Yesterday I rode my bicycle to the library.
In the abstract, it sounds silly for a man in his 50s to be riding a bicycle. But in the moment, I am astounded by how much I love it.
Part of it is just plain old common sense. It isn't far to the library, but that's a smidgen less gasoline used, and I hadn't done any other exercising over the weekend. But there's something more than that.
Mine is not a fancy bicycle. It's got 15 speeds, five more than the last bicycle I had, but I really only use the middle five. It takes me back. I was very independent for a seven-year-old. My working parents would let me cycle to the swim club, a couple of miles away. (I wonder if parents let their kids ride their bicycle that far anymore.) I used to ride my bicycle to the nearest Baskin-Robbins, when a single scoop cone cost 12 cents. That Baskin-Robbins is still there, but of course, the cones are more expensive now.
I remember my friend Jim Scott and I used to take a circuitous route up into the same hills, just to find ourselves at the top of a long and winding road. Sometimes we'd have to walk our bikes for part of the trip, but oh, that wonderful feeling of navigating those rolling curves on the way down. The downhill made the uphill all worth it.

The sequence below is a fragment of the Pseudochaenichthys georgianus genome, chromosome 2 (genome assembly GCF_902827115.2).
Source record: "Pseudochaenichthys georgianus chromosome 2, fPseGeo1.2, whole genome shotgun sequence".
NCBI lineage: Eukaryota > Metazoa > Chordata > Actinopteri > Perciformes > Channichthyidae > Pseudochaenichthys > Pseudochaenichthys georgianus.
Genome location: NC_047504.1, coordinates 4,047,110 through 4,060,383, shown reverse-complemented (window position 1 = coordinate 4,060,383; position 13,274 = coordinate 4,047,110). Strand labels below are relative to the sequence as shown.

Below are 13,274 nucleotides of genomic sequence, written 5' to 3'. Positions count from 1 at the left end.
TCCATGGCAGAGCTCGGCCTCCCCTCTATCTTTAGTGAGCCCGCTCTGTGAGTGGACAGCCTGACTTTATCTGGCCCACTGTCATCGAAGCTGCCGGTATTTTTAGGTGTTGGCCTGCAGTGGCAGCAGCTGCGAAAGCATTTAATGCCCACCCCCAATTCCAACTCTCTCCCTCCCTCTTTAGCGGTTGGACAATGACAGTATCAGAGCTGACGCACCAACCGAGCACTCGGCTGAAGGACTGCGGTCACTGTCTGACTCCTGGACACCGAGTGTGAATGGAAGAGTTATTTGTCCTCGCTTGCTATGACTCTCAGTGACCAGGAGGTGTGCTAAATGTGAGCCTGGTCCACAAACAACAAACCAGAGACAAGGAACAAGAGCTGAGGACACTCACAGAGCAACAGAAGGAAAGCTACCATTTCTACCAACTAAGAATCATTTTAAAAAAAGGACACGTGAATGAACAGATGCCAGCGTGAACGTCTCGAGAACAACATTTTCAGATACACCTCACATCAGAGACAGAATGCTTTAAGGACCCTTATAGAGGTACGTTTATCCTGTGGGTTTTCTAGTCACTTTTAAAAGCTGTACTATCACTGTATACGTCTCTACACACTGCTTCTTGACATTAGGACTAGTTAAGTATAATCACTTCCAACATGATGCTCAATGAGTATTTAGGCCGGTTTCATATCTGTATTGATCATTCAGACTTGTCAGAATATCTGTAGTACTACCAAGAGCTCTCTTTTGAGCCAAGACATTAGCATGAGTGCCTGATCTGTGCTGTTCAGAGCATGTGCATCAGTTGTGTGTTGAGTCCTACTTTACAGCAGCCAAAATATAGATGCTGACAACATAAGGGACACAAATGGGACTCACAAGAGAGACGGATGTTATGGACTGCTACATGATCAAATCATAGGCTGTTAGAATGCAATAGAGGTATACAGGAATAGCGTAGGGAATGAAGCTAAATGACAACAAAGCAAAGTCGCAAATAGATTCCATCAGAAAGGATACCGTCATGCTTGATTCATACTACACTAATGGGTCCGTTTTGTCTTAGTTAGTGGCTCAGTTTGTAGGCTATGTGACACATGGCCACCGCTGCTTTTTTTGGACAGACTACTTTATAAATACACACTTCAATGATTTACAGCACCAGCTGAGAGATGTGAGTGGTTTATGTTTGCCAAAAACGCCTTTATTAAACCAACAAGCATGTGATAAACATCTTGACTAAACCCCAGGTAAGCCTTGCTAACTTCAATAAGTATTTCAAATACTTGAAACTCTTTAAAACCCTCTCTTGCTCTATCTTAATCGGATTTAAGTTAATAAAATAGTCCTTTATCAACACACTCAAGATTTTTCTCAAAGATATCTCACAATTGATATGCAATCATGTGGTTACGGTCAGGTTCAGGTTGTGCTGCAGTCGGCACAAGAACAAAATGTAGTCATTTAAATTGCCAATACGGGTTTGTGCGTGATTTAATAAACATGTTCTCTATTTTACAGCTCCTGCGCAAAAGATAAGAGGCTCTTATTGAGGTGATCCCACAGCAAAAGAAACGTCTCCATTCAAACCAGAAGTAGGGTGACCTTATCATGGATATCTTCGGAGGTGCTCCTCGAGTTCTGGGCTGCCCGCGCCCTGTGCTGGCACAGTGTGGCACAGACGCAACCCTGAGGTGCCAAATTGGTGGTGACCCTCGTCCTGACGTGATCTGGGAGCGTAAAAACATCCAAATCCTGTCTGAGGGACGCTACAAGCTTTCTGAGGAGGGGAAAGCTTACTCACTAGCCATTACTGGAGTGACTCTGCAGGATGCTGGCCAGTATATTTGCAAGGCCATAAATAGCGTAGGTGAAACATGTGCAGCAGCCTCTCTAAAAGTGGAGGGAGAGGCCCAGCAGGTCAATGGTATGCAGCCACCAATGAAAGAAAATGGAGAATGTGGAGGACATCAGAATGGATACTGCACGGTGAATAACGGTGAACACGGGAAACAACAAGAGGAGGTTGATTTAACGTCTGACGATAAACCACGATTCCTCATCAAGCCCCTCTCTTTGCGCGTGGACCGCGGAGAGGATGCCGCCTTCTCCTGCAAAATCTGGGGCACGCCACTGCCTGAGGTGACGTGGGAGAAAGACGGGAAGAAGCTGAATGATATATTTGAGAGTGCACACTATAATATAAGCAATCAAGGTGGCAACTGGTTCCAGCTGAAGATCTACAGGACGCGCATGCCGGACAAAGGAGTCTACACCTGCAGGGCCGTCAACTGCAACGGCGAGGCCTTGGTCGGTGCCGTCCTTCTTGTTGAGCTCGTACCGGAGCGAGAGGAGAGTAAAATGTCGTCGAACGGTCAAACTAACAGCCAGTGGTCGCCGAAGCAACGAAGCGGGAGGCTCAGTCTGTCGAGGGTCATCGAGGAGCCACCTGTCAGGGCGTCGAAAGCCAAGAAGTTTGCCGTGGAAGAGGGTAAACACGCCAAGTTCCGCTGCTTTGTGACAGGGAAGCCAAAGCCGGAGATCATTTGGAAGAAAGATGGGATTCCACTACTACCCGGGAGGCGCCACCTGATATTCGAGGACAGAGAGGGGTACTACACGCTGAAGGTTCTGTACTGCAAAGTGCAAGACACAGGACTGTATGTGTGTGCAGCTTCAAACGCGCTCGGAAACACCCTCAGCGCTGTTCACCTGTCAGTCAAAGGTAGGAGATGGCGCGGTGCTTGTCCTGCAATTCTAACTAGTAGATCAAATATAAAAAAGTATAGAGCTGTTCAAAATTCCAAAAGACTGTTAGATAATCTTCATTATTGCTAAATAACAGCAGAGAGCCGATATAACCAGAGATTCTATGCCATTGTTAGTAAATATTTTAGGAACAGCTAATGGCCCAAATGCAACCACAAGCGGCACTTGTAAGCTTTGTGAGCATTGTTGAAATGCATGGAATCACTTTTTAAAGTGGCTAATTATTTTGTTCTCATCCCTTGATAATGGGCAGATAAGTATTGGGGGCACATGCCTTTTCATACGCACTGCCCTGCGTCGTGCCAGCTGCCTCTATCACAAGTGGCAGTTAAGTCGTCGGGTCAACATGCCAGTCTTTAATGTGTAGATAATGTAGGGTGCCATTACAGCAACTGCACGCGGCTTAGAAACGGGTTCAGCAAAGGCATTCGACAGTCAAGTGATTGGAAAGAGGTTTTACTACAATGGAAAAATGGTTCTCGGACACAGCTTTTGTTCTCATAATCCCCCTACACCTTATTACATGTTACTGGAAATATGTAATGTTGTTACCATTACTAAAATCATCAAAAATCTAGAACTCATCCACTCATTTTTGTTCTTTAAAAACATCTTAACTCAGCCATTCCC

These days, I sometimes cycle up to a nearby county park to go hiking, and it's a bit of a climb to get there. But oh, baby, that ride back down. The breeze, the ability to stop pedaling and be motionless, almost to be flying through the air, like a dream but wide awake.
There aren’t too many ways to feel like a kid again, but being on a bicycle sure is one of them.